This interior designer has always been fascinated with color. But the interest has exponentially grown since moving to Africa. After a recent trip to the paint store, I decided I should mention to you wonderful readers that color is a very cultural and geographically specific thing. (Not to mention generational and gender biased!)
Meet the ugliest shade of pink known to man, found ev-er-y-where in my current life:
This color is commonly known as "Rhodesian Pink." This gaud-awful color -that has no business landing itself on any piece of architecture- can be found all over Zim on houses, gates, and landmarks, and is a quintessential mark of the old Rhodesian ("Old Rhodies'") influence on culture in the country. The color is seen by many as upscale and upper-class, and interpreted by many older Zimbabweans as a sign of wealth. My. Least. Favorite. Color. Ever.
Me? Opinionated? Why, yes. Yes, I am.
But I'm also dealing with a teensy bit of cultural bias. Let's just say I did not grow up seeing a lot of salmon-pink houses in my day.
A set of our neighbors recently built a cottage on their property for the in-laws to retire into. They invited me over to help pick out an exterior color. Looking at their initially selected paint samples, I gave them my American choice (navy blue with white trim and apple green accents) and then my Zimbabwean choice (a modern stone-gray with white and yellow accents) to go with the newly installed tiles already on the roof. The American choice was if I could do it my way. The Zimbabwean choice was to make it fit in with the neighborhood's existing schemes.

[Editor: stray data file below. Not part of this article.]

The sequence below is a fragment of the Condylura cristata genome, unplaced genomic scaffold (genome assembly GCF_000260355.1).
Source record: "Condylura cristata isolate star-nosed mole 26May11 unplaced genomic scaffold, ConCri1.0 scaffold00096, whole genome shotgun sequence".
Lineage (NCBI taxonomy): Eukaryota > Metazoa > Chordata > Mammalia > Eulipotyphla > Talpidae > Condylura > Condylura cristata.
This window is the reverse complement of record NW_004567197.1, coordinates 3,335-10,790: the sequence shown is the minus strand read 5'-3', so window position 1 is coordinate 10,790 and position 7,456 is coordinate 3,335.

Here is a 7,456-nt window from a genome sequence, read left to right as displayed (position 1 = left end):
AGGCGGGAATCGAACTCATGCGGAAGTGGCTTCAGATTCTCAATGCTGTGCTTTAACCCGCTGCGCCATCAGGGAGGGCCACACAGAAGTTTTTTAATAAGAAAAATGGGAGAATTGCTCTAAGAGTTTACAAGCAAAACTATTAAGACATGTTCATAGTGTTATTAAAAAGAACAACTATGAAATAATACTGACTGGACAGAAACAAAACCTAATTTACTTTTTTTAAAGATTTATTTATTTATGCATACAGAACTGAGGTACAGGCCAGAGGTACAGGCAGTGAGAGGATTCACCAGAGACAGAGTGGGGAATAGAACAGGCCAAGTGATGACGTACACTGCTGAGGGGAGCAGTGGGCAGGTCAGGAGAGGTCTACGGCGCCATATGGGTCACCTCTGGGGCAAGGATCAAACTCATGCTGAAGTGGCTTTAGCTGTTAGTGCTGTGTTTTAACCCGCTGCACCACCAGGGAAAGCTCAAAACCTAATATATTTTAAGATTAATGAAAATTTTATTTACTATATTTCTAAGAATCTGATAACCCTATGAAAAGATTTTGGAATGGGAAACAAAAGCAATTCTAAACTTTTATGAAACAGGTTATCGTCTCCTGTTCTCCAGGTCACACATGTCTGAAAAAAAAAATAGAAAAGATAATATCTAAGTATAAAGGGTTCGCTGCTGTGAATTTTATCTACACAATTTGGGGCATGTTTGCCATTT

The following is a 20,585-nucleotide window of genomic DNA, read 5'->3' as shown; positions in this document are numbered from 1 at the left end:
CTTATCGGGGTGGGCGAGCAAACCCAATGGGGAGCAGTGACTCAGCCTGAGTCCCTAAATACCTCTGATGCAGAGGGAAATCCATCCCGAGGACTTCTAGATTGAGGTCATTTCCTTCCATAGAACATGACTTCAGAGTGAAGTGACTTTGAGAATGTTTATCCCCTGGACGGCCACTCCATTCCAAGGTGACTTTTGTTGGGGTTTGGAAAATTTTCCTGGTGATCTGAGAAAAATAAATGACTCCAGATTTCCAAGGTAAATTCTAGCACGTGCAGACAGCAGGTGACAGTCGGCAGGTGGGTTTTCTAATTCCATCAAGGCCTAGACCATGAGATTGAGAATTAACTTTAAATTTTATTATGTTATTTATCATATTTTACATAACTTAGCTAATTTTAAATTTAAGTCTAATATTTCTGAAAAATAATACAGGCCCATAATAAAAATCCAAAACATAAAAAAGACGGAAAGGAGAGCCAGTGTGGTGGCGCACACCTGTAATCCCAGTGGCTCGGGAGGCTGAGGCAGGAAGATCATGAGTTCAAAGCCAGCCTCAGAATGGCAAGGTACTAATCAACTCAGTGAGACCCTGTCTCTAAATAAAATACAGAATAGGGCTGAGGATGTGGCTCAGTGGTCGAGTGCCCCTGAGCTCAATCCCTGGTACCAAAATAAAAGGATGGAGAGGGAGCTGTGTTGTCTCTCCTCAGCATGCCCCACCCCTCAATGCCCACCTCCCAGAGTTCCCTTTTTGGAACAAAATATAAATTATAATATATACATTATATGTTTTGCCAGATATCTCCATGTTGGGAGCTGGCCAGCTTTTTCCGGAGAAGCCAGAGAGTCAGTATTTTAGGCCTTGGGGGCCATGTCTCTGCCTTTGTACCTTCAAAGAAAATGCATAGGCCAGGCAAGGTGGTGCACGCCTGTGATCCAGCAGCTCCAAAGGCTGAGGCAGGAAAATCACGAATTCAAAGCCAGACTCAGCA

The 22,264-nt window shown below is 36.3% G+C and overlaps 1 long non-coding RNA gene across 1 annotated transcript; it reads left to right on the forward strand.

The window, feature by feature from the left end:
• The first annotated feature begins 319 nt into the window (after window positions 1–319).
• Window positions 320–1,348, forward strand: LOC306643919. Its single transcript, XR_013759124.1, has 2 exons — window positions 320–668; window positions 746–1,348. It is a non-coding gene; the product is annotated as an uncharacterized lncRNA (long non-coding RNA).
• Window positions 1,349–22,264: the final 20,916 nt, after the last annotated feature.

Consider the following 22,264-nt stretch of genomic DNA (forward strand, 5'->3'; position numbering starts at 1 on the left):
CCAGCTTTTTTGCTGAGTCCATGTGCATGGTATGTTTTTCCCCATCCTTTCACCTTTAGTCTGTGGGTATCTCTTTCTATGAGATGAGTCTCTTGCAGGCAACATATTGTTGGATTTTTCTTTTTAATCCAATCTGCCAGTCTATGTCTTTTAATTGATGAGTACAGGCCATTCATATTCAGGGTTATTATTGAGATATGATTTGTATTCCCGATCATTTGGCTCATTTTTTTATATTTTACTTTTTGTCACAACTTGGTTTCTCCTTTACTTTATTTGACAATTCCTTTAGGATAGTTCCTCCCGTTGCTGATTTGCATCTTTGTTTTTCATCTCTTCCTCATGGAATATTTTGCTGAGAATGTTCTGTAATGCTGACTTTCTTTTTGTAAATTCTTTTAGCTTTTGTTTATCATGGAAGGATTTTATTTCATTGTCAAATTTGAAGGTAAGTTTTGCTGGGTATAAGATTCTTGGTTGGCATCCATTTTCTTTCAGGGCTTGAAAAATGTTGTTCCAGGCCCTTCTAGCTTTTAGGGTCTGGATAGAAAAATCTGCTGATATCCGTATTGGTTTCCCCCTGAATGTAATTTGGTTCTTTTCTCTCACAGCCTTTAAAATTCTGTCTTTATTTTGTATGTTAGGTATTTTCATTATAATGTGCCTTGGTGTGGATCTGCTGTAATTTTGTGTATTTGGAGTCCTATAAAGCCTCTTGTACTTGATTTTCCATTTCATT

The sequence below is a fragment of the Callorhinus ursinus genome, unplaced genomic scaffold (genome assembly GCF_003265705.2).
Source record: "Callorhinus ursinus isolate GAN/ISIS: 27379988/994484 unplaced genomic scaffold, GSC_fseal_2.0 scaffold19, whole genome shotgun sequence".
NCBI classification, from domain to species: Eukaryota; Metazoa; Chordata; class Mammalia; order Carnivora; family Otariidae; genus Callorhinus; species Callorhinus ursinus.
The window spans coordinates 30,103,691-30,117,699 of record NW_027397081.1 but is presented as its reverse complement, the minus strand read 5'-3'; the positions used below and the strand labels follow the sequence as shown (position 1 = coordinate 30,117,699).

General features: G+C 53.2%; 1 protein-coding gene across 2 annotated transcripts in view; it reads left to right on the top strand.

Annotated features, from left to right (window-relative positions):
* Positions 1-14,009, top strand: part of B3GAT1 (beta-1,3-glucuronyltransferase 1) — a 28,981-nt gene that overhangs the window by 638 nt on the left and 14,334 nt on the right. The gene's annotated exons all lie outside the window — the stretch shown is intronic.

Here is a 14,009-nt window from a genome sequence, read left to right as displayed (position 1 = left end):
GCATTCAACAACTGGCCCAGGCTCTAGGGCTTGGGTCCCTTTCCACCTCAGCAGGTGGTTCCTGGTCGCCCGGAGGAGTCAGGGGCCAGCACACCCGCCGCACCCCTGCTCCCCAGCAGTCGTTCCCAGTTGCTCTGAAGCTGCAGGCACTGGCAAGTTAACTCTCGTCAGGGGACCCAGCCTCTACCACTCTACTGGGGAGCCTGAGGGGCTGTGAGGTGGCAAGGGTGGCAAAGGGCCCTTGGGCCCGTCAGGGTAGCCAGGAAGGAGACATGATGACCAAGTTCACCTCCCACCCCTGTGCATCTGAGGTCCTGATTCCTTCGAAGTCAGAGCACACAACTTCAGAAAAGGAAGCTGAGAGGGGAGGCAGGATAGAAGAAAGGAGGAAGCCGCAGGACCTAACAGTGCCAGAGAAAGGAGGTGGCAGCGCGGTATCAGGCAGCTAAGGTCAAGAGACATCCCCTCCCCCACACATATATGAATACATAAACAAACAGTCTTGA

Our neighbors loved the Zimbabwean set of colors and started to paint the cottage. When the older in-laws saw the color scheme, they were horrified. "Gray? That's the color of filthy concrete! No. We couldn't live with that."
Our neighbors explained how gray is a new, clean, modern color. "It's fresh and updated," they had retorted. But Old Rhodesian mom and dad were having none of it. Add a few more weeks of debate and an additional two hundred color swatches.
The end result: The two cottage walls that face our neighbors' house are a lovely gray with yellow and white accents. The two walls that face outward toward the street are a bright Rhodesian pink!
Not only are color preferences based on many cultural biases, but the names of colors are, as well. Some researchers have spent their entire careers studying the intersection of culture and color. I like to think that if ever I was forced to be a scientist -gasp- that is exactly what I would study, too. We all know that different cultures have different symbolism for different colors. But opinions on color go way beyond that. A variety of things -from one's surroundings, to the availability of a color, or the size of the color, or the linguistics of color, or the light being used- can affect the way a culture interprets a color and therefore how a person mentally and physically reacts to a color.
Am I going into too much detail for those of you not interested in how Crayola has affected the world? I'll stop myself here for your sake, but let me throw in a small portion of paint swatch examples that so very uniquely demonstrate where I am living. These are not the names you'll find at your Western paint counter:
Organdy = a crisp cotton cloth previously made in Zim,
Springbok = an antelope found in Southern Africa,
Dry Gold = mined in Zim,
Bleached Baobab = a tree that grows in the dry portions of the country
Tea Cookie = a standard food in groceries here,
Whaky Khaki = the color worn by rangers, hunters, and anyone on safari,
Bushbuck = a large antelope found in Southern Africa